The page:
South Kiabab Trail

This trail is challenging, but offers spectacular views. Steep switchbacks wind around the canyon side as you descend down witnessing breathtaking views. This hikes offers day hikes that range in distance up to 6 miles (round trip). There are lookout points along the way so don’t be afraid to try a portion of this trail to be rewarded with some of the most beautiful views in the park.

Bright Angel Trail


Everything I said about the beauty of South Kiabab trail can also be said about Bright Angel. They offer in our opinion very similar, but unique views. This trail can range in distance up to 12 miles. The park recommends if you are doing the full 12 miles, to get a permit and reservation to stay at the bottom of the canyon and not to go from rim to river and back in one day hike. We hiked a portion of this trail and turned around after 3 miles to complete 6 miles round trip. The views are incredible, but do require steep switchbacks.

If you are looking for hikes that are a little less challenging, but offer incredible views the Grand Canyon has you covered. We hiked a hidden gem that you will not find on the suggested hikes map, but can easily accessed if you know to look for it. Located just west of  mile marker 246 on Desert View you will find the Shoshone Trail. It is not clearly marked and you will not find trail signs marking where to pull off, but there is a small pull off with a gate.

If you are coming from the south entrance, it will be on the left side of the road after the mile marker. Enjoy the solitude of this unpopulated trail that is an easy 2.2 mile roundtrip flat hike to some amazing views. We had this spot all to ourselves until lunchtime. It was a great get away from the crowds and worth the easy stroll. There are bathrooms and picnic tables, so don’t forget to pack a lunch and enjoy.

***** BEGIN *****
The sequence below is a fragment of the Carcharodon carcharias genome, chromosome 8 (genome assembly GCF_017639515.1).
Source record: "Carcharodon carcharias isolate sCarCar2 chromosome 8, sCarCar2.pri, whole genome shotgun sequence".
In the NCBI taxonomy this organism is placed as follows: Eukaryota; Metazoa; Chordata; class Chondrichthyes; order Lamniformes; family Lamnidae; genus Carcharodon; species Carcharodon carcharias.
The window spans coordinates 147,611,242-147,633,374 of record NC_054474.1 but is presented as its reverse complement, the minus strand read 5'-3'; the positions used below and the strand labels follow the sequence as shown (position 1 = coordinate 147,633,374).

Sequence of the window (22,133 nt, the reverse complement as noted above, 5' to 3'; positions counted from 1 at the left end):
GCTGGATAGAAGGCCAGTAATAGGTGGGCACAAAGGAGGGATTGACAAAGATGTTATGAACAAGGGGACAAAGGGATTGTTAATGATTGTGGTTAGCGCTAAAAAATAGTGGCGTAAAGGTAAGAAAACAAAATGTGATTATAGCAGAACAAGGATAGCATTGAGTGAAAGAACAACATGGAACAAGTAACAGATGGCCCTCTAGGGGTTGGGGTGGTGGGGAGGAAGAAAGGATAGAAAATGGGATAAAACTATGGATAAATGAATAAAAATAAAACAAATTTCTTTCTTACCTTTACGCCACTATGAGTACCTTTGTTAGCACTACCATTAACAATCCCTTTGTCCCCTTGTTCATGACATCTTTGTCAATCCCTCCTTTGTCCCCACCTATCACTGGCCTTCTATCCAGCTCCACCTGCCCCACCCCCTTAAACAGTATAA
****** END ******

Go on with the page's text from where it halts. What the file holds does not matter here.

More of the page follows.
The Rim Trail extends from the village area to Hermits Rest. You can begin at any viewpoint and customize your hike by walking or getting on and off the shuttle buses to meet your hiking needs. You can walk as short or as long as you wish on this mostly paved trail for some excellent quiet views of the inner canyon.

The Sunrise and Sunset 

If you plan on visiting the Grand Canyon one of the most beautiful sites to witness will be the sunrises and sunsets. Every rise and set looks different as the colors dance off the canyon to display a light show that you will never forget. If you have seen one, then you have not seen them all as they say. Every vantage point makes for a unique experience.

While we visited, we debated on getting up and catching and early sunrise. Getting up early and waiting in the cold almost kept us away, but after reading a travel blog I was given some great advice. The blog encouraged a sunrise and he didn’t want the lack of going to be because of laziness. That gave me the motivation to go and I am so glad we got to experience a beautiful moment together even if it meant setting the alarm.

There is something for everyone at the Grand Canyon and our bucket list just keeps growing as we learn more about it. Ride a bike, ride a raft, ride a mule, or ride whatever it takes to check out this fascinating National Park.